Therefore, the new paradigm is not one of ‘nature versus nurture’, but of a complex and dynamic interaction between genetic, epigenetic and environmental factors that act in concert to establish the final phenotype.4 The purpose of this review is to describe the ten reasons that make each MZ twin both phenotypically and/or genetically different.

Understanding the origin of monozygotic twinning

Zygosity is the one that reflects the type of conception, i.e., whether twins arise from one or two fertilized eggs (MZ or dizygotic (DZ), respectively), whereas chorionicity refers to the type of placentation. Why MZ twinning does occur in humans is not clear.5 According to Machin2 post-zygotic events would not only precede the twinning event, but may actually trigger it. If two different cell clones exist within one early zygote, the differences between the clones may be sufficient to cause mutual ‘recognition and repulsion’, resulting in the ‘splitting’ into two embryos.6 Another exciting theory is the one proposed by Boklage: he suggests that monozygotic and dizygotic twinning events arise from the same embryogenic mechanism, which is completely innovative since previous theories attribute totally different mechanisms for producing MZ (origin in a single zygote) or DZ twins (origin in two ova fertilized by two spermatozoa).7

MZ twins comprise about a third of all spontaneous twins. According to Corrner’ hypothesis which was never proven, since no such evidence exists of a split in observations from in vitro fertilization, dichorionic diamniotic MZ twins (18–36%) have separate membranes and placentas and result from abnormal splitting at the 2 cell stage to morula (day 0–3); monochorionic diamniotic twins (∼80%) separate at the inner cell mass, after the chorion was formed (day 4–7); monochorionic monoamniotic twins (2–4%) are believed to split at the late blastocyst stage (day 7–14) and conjoined twins (2/10,000) are assumed to split around day 14 resulting in the incomplete division of the embryonic disk.8,9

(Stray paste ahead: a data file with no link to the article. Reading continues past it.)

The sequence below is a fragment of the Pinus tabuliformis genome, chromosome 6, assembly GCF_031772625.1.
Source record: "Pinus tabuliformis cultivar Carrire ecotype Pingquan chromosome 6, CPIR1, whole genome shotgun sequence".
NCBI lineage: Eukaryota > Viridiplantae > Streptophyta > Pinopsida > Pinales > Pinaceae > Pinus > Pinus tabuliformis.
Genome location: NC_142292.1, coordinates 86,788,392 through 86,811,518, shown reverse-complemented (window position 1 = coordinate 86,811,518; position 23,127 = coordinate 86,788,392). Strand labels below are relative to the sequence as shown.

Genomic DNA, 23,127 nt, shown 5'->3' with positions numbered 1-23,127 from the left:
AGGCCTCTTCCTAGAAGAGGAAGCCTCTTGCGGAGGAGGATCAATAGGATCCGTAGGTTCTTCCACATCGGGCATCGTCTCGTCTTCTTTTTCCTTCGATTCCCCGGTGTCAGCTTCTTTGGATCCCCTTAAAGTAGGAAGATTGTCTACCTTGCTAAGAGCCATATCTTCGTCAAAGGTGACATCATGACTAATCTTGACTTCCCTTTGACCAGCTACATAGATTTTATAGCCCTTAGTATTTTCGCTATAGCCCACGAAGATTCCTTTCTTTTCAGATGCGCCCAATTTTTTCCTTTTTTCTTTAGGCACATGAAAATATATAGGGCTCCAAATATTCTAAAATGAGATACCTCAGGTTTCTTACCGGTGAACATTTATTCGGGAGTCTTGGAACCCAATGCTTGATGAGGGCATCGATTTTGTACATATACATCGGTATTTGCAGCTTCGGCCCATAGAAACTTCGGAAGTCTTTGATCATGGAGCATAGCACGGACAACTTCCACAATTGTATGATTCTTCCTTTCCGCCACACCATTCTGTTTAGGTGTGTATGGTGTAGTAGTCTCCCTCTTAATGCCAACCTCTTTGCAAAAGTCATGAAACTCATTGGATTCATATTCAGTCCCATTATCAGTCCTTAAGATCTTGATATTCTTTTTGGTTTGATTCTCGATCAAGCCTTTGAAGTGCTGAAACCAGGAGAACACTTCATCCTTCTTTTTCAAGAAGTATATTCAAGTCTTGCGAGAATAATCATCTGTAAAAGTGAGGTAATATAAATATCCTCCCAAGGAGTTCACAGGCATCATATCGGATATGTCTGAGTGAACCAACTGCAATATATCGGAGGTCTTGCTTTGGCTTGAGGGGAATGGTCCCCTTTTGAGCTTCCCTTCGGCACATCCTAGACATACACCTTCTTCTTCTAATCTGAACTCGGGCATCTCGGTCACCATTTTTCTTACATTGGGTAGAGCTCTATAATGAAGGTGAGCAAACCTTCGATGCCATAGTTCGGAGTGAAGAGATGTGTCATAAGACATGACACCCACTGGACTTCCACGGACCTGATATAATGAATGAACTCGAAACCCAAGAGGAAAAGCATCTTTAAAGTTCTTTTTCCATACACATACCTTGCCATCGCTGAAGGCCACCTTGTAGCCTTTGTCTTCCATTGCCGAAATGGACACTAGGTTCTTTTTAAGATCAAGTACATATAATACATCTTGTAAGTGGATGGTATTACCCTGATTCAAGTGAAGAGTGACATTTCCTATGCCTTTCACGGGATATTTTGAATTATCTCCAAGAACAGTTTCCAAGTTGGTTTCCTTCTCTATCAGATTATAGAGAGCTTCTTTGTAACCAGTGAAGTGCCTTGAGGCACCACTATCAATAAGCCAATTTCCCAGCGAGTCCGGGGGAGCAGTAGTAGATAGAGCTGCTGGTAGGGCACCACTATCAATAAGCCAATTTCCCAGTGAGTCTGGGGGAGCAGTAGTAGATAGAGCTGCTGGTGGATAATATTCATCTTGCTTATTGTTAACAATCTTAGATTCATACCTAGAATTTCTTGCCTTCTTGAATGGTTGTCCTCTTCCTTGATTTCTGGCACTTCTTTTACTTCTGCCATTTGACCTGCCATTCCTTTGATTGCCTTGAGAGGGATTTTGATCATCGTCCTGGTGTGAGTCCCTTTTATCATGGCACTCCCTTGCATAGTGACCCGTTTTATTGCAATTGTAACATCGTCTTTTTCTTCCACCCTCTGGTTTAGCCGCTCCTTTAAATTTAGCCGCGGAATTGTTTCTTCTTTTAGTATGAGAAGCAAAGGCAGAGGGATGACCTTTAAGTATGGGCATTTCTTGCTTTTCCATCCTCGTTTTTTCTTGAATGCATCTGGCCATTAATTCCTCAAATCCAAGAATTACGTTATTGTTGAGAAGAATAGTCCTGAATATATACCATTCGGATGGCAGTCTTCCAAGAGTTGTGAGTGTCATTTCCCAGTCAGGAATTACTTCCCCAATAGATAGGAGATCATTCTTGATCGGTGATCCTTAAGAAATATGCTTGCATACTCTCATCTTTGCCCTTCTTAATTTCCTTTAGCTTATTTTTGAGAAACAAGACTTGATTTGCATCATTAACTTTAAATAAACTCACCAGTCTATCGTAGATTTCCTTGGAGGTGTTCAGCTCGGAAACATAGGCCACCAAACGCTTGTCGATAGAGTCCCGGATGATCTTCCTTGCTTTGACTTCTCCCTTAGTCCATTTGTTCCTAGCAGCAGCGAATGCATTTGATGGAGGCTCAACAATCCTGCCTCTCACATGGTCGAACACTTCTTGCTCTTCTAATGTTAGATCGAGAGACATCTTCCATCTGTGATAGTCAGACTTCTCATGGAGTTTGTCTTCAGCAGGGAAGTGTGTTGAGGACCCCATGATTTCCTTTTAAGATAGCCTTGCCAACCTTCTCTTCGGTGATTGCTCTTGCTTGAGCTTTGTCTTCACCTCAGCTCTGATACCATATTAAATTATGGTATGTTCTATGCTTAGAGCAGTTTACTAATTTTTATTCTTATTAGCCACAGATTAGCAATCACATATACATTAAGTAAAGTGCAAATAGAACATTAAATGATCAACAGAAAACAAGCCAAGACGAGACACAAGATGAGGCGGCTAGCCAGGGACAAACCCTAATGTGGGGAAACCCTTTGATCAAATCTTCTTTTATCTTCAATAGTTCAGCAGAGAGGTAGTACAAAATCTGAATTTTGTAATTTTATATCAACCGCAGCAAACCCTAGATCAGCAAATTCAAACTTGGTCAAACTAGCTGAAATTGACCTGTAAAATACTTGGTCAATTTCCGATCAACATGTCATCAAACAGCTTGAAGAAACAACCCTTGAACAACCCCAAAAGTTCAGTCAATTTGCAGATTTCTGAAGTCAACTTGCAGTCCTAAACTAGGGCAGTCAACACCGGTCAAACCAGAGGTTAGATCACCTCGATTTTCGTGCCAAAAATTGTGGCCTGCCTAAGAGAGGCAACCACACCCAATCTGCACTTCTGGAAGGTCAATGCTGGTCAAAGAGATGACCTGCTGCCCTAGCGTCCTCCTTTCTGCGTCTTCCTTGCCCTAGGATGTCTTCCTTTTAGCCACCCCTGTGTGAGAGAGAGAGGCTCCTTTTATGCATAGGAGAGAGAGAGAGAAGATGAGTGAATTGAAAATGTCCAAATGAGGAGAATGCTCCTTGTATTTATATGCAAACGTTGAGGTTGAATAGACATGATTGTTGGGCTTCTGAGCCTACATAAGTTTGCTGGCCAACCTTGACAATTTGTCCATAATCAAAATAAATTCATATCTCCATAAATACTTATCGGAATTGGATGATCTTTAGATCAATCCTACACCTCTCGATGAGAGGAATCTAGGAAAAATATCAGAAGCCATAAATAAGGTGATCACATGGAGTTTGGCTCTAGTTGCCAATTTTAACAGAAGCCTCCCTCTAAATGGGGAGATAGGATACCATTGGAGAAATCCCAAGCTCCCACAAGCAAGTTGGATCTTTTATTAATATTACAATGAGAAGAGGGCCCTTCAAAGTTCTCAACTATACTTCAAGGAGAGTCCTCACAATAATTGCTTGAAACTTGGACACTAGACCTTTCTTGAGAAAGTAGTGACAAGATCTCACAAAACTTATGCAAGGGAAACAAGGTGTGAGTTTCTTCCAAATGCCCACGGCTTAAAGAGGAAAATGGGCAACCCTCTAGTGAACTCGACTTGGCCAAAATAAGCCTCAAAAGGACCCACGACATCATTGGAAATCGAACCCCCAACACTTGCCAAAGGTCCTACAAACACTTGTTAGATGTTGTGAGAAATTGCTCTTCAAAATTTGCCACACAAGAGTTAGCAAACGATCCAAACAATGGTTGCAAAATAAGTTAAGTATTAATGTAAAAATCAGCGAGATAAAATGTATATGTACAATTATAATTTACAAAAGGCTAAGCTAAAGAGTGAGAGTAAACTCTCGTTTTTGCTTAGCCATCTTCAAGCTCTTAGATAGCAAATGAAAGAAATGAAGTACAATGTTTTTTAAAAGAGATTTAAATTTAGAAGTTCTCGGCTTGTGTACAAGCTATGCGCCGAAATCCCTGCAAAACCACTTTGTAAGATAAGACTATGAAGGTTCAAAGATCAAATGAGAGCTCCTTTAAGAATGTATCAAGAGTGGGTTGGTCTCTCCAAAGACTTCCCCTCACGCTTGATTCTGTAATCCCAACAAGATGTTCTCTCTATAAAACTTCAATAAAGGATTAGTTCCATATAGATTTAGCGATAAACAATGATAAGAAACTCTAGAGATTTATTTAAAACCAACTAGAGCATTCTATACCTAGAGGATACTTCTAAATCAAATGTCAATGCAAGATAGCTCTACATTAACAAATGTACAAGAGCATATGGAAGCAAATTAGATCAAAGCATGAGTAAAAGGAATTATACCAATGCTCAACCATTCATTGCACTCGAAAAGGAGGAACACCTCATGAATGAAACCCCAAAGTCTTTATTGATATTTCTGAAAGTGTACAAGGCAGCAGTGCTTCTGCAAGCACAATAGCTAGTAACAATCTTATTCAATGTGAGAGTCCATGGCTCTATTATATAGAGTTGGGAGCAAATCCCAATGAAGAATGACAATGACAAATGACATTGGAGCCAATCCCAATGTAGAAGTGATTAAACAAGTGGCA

The recognition of zygosity in dichorionic MZ twins is based on physical similarities what may prove inaccurate.8,10 In liked-sex dichorionic twins, we are blind to zygosity in about 44% of the twins. Despite observations of DZ monochorionic twins, the current belief is that all monochorionic twins are MZ. Biochemical characteristics such as blood type, enzyme polymorphisms and HLA types have also been used to classify zygosity. Nevertheless, DNA “fingerprinting” (quantitative fluorescence polymerase chain reaction (QF-PCR) is the gold standard for defining zygosity. However, we must bear in mind that due to vascular placental connections in the placenta of MC twins DNA may be exchanged (chimerism).8

Mechanisms of discordance